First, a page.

As noted yesterday, both Fitch and S&P came out with (well, sort of came out in Fitch case) updated ratings for Russia. I covered S&P ratings here: http://trueeconomics.blogspot.ie/2015/04/17415-conservative-to-surprising-degree.html
Now onto Fitch.
According to the Russian Finance Minister, Anton Siluanov, Fitch postponed formal ratings review and held Russian ratings at BBB- - just a notch above junk grade. Fitch, thus, retains the only non-junk rating for Russia amongst the Big 3 agencies, with S&P at BB+ and Moody's at Ba1. According to Siluanov, the postponement reflects improved data outlook for the Russian economy.
Fitch was the first of the Big 3 to cut Russia’s rating back on January 9 (see http://www.reuters.com/article/2015/01/09/fitch-downgrades-russia-to-bbb-outlook-n-idUSFit89012120150109). Since then, Russian eurobond issue, maturing 2030 posted a 13 percent plus rise. In part, this reflects firming up of the ruble, and to a larger extent - the unprecedented levels of liquidity flowing into sovereign bonds markets worldwide. But in part, improved yields are also reflective of adjusting expectations concerning Russian economy. For example, alongside their February downgrade, Moody's estimated Russian capital outflows for 205-2016 at USD400 billion and Russian GDP was forecast to fall by 8.5%. Current consensus in the markets is that outflows will be closer to USD150-170 billion (on expected debt maturities) and the economy is likely to contract by closer to 4-4.5%.
Capital outflows figures stabilisation has been rather significant, especially given the level of debt redemptions in 1Q 2015 (see here: http://trueeconomics.blogspot.ie/2015/04/14415-russian-external-debt-redemptions.html). In 1Q 2015, estimated outflows totalled just USD32.6 billion, compared to USD77.4 billion in 4Q 2014 and with USD48 billion outflows in 1Q 2014. While banks continued to deleverage, non-financial sector was able to roll over much of maturing debt and were repatriating assets into Russia. The net result was inflow of forex into the Ruble market.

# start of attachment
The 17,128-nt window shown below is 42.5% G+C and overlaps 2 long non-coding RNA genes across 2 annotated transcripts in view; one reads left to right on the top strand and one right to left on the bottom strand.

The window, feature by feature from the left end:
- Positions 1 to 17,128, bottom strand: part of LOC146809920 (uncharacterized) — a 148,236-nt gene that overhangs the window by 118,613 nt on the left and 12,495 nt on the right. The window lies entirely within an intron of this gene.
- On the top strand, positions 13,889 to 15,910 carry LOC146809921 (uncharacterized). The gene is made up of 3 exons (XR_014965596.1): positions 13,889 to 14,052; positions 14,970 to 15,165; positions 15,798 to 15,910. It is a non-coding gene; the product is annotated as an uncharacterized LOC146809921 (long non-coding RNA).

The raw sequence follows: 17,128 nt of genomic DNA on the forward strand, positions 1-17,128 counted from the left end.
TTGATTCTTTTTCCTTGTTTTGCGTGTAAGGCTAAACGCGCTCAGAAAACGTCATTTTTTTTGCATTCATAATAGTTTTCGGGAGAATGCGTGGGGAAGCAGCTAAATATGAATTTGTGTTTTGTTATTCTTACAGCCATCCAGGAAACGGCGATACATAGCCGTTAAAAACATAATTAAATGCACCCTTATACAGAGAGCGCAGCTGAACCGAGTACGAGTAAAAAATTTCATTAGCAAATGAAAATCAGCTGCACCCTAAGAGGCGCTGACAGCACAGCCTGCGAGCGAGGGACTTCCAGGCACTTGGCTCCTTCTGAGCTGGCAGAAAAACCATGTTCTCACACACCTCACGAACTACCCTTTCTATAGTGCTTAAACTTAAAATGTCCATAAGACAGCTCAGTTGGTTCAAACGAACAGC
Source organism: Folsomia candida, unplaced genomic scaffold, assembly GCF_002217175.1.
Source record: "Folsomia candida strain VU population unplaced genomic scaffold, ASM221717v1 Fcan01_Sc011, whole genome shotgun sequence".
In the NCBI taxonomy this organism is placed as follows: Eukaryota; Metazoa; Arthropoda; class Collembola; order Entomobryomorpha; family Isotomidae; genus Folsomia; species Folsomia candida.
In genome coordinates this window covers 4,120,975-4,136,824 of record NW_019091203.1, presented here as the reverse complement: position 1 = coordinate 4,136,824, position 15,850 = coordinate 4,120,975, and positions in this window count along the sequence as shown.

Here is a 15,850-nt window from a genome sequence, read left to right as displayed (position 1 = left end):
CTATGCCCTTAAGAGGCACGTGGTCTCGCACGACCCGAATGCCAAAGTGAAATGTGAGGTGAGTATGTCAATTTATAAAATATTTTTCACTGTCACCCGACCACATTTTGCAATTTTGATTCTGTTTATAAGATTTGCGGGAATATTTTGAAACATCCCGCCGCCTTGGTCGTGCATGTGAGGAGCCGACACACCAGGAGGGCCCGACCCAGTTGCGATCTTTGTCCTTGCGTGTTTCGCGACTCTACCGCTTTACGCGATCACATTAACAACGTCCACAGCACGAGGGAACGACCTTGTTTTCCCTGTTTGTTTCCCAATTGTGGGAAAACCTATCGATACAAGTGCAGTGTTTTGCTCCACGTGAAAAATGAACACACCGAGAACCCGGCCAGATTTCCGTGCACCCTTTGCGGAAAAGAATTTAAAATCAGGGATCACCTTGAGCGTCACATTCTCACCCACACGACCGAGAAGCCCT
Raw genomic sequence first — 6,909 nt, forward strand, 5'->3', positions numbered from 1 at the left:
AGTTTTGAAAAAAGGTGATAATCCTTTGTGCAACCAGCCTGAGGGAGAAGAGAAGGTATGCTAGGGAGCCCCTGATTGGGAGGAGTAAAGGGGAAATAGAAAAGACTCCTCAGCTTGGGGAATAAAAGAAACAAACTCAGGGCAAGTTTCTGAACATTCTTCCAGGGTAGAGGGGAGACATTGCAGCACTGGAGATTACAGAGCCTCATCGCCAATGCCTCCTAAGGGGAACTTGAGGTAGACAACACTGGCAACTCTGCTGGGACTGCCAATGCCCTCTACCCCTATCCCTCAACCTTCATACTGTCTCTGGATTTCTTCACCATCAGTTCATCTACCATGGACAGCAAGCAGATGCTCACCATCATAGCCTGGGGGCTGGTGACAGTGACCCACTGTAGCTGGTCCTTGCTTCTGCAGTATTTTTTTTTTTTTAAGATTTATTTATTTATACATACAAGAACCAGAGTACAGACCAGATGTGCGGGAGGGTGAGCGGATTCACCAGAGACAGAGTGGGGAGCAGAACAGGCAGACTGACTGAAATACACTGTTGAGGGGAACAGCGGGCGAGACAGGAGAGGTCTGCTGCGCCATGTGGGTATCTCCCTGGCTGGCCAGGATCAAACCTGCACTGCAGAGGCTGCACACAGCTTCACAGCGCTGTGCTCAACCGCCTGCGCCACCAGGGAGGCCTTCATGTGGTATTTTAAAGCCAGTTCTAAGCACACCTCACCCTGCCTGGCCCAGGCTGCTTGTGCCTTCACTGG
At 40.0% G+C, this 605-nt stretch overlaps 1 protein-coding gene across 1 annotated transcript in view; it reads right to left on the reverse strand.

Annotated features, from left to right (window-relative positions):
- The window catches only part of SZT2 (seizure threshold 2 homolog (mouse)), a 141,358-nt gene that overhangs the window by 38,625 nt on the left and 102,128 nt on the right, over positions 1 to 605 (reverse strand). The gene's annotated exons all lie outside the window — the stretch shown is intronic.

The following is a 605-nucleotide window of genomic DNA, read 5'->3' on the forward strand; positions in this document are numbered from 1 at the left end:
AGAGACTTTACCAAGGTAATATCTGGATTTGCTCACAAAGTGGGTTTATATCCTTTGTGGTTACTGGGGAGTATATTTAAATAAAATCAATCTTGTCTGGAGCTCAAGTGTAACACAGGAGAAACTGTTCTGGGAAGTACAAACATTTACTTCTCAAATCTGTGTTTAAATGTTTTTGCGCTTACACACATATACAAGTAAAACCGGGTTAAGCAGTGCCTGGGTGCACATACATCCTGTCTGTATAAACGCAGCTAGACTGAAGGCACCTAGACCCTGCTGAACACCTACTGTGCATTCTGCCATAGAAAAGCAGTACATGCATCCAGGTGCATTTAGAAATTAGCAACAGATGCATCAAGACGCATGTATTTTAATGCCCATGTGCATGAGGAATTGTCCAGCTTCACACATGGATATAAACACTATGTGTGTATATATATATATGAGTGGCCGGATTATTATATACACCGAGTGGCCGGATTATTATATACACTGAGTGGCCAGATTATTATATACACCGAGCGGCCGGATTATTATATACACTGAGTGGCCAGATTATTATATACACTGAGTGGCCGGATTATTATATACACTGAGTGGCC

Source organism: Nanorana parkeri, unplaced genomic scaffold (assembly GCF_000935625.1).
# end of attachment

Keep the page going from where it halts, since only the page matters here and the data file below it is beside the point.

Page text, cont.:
Deleveraging in the Russian economy is going at a breakneck pace: in mid-2014 Russian external debt (over 90% accounted for by private sector) stood at just over USD730 billion. By the end of 1Q 2015 estimated external debt has fallen to USD560 billion, implying net debt reductions of USD170 billion over the span of 9 months, well above my earlier estimate of net repayment of USD96.5 billion that excluded Ruble devaluation effects. The USD170 billion estimate includes devaluation of the Ruble and roll-overs when these involved conversion from forex-denominated inter-company loans and equity into Ruble-denominated ones. It is worth remembering that roughly 1/4 of Russian external debt is denominated in Rubles.
When it comes to sovereign ratings, it is also worth remembering that Russian public sector external liabilities amount to less than 10 percent of the total external debt.
Overall, Fitch decision to hold Russian ratings under review is a reflection of the recent improvements in the economic outlook, but also the fragile and early nature of these. As I noted on numerous occasions before, the situation is fragile and the risks to the downside are prominent, so Fitch's more cautious approach to ratings is probably better justified by the current environment.